On Becoming Fearless...in Love, Work, and Life


By Arianna Huffington

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Author, syndicated columnist, occasional actress, and businesswoman Ariana Huffington examines the ways in which fear affects the lives of women, and the steps anyone can take to conquer fear.

Observing that her own teenage daughters were beginning to experience some of the same fears that had once burdened her

— How attractive am I? Do people like me? Do I dare speak up? —

Arianna Huffington was compelled to look at the subject and impact of fear. In stories drawn from her own experiences and with contributions from Nora Ephron, Diane Keaton and many others, she points toward the moments of extraordinary strength, courage, and resilience that result from confronting and overcoming fear.

Her book shows us how to become bold from the inside out: from feeling comfortable in our own skin, to getting what we want in love and at work, to changing the world.


Copyright © 2006 by Arianna Huffington

"On Fearlessness" essays are individually copyrighted as follows: © 2006 by Nora Ephron; © 2006 by Susan L. Smalley; © 2006 by Diane Keaton; © 2006 by Kathleen M. Eldon; © 2006 by Melina Kanakaredes; © 2006 by Marcy Carsey; © 2006 by Sherry Lansing; © 2006 by Agapi Stassinopoulos; © 2006 by Jody Williams; © 2006 by Debrah Constance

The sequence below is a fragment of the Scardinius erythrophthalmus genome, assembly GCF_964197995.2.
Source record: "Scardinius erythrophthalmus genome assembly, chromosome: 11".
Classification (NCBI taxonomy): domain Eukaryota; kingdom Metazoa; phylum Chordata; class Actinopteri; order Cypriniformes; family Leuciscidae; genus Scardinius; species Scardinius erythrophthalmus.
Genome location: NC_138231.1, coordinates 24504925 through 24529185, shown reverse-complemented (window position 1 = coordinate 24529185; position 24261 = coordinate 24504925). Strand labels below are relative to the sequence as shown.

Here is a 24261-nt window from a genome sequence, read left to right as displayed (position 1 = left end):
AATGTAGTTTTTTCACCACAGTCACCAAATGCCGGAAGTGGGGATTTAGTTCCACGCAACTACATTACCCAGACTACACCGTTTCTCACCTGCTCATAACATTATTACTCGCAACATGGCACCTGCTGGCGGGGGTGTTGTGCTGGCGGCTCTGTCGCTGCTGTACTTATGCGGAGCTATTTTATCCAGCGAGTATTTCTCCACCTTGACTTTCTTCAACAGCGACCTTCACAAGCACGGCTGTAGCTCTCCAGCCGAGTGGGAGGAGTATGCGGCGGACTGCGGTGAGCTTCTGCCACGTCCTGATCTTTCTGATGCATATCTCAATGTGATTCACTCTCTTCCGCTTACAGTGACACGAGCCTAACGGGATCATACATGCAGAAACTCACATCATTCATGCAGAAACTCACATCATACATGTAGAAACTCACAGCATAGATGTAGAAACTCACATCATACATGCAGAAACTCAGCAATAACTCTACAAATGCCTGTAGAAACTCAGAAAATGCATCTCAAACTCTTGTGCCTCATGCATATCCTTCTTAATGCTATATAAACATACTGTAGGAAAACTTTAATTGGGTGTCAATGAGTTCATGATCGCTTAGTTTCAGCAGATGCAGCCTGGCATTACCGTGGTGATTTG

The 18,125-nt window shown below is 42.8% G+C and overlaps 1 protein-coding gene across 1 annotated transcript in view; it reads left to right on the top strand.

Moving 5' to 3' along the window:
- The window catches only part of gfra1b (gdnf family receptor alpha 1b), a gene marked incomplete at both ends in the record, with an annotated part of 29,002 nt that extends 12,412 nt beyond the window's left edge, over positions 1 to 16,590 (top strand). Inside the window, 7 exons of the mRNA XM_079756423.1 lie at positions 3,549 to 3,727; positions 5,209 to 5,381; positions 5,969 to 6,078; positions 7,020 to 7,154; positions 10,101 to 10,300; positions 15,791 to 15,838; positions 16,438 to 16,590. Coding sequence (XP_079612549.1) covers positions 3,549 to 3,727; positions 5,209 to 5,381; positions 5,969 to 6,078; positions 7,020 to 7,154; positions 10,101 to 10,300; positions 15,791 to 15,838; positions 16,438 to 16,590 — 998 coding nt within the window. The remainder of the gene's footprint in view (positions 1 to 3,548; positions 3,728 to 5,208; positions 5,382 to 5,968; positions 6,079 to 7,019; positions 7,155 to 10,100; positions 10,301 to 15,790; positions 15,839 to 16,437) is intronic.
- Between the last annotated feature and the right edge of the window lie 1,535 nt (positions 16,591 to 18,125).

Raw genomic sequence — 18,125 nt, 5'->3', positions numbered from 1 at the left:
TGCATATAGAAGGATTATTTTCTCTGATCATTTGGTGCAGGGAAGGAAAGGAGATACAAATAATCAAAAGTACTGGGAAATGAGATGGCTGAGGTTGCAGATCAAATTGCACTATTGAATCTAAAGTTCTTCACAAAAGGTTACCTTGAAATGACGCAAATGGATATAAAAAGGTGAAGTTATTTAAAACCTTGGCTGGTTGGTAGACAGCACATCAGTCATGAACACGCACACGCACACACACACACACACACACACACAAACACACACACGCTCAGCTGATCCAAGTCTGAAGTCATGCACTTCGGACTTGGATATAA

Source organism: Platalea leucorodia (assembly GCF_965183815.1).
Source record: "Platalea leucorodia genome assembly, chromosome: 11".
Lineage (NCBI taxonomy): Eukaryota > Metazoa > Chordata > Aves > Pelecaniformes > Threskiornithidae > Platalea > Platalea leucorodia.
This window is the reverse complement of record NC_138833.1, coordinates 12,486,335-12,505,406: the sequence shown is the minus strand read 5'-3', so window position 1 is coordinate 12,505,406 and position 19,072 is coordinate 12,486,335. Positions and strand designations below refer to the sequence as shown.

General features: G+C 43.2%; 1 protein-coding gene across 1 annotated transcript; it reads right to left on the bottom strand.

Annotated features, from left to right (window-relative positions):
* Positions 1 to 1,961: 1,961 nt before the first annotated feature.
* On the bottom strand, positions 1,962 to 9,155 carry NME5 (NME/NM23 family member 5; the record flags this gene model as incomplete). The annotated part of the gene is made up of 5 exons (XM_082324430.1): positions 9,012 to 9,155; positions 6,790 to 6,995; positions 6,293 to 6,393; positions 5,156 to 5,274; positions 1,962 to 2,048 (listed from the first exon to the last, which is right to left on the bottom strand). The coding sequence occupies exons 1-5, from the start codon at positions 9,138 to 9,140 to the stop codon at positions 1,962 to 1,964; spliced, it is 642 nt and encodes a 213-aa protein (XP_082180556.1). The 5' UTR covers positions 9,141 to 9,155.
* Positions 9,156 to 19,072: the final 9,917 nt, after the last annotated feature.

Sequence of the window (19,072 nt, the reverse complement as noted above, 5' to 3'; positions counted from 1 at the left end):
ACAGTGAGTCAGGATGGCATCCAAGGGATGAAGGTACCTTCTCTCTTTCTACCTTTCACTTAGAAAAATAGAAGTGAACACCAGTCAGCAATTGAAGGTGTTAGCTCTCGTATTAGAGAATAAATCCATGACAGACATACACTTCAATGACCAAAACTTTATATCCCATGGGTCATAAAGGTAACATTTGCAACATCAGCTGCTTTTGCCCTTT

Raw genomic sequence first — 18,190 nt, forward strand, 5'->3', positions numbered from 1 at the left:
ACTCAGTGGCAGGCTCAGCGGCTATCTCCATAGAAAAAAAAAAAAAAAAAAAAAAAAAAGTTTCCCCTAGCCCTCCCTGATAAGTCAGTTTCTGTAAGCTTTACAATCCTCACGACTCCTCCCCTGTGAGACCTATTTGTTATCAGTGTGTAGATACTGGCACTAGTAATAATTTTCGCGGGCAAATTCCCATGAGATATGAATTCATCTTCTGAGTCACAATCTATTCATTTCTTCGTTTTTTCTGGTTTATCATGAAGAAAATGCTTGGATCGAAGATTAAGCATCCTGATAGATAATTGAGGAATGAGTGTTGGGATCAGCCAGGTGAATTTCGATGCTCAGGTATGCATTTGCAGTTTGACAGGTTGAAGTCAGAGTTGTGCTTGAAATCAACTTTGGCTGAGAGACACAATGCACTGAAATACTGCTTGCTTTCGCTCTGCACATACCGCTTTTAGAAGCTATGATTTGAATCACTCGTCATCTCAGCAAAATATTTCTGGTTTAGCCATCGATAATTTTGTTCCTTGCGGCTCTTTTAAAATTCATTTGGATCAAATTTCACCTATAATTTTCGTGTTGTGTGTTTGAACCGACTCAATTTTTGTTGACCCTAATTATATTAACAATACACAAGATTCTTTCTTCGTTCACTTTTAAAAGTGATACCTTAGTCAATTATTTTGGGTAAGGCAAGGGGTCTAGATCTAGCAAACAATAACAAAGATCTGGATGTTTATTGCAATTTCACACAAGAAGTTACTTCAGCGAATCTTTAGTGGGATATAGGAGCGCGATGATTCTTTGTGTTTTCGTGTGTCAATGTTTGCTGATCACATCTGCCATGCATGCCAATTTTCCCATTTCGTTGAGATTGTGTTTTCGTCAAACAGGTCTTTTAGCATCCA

All rights reserved. No part of this book may be reproduced in any form or by any electronic or mechanical means, including information storage and retrieval systems, without permission in writing from the publisher, except by a reviewer who may quote brief passages in a review.

Quotes on pages 81– 82 and 152 from Anna Quindlen's Women's Commission for Refugee Women and Children speech are reprinted by permission of International Creative Management, Inc. Copyright © 2006 by Anna Quindlen.

Little, Brown and Company

Hachette Book Group USA

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Visit our Web site at www.HachetteBookGroupUSA.com

First eBook Edition: September 2006

ISBN: 978-0-759-56827-3

Also by Arianna Huffington

The Female Woman

After Reason

Maria Callas: The Woman Behind the Legend

The Gods of Greece

Picasso: Creator and Destroyer

The Fourth Instinct: The Call of the Soul

Greetings from the Lincoln Bedroom

How to Overthrow the Government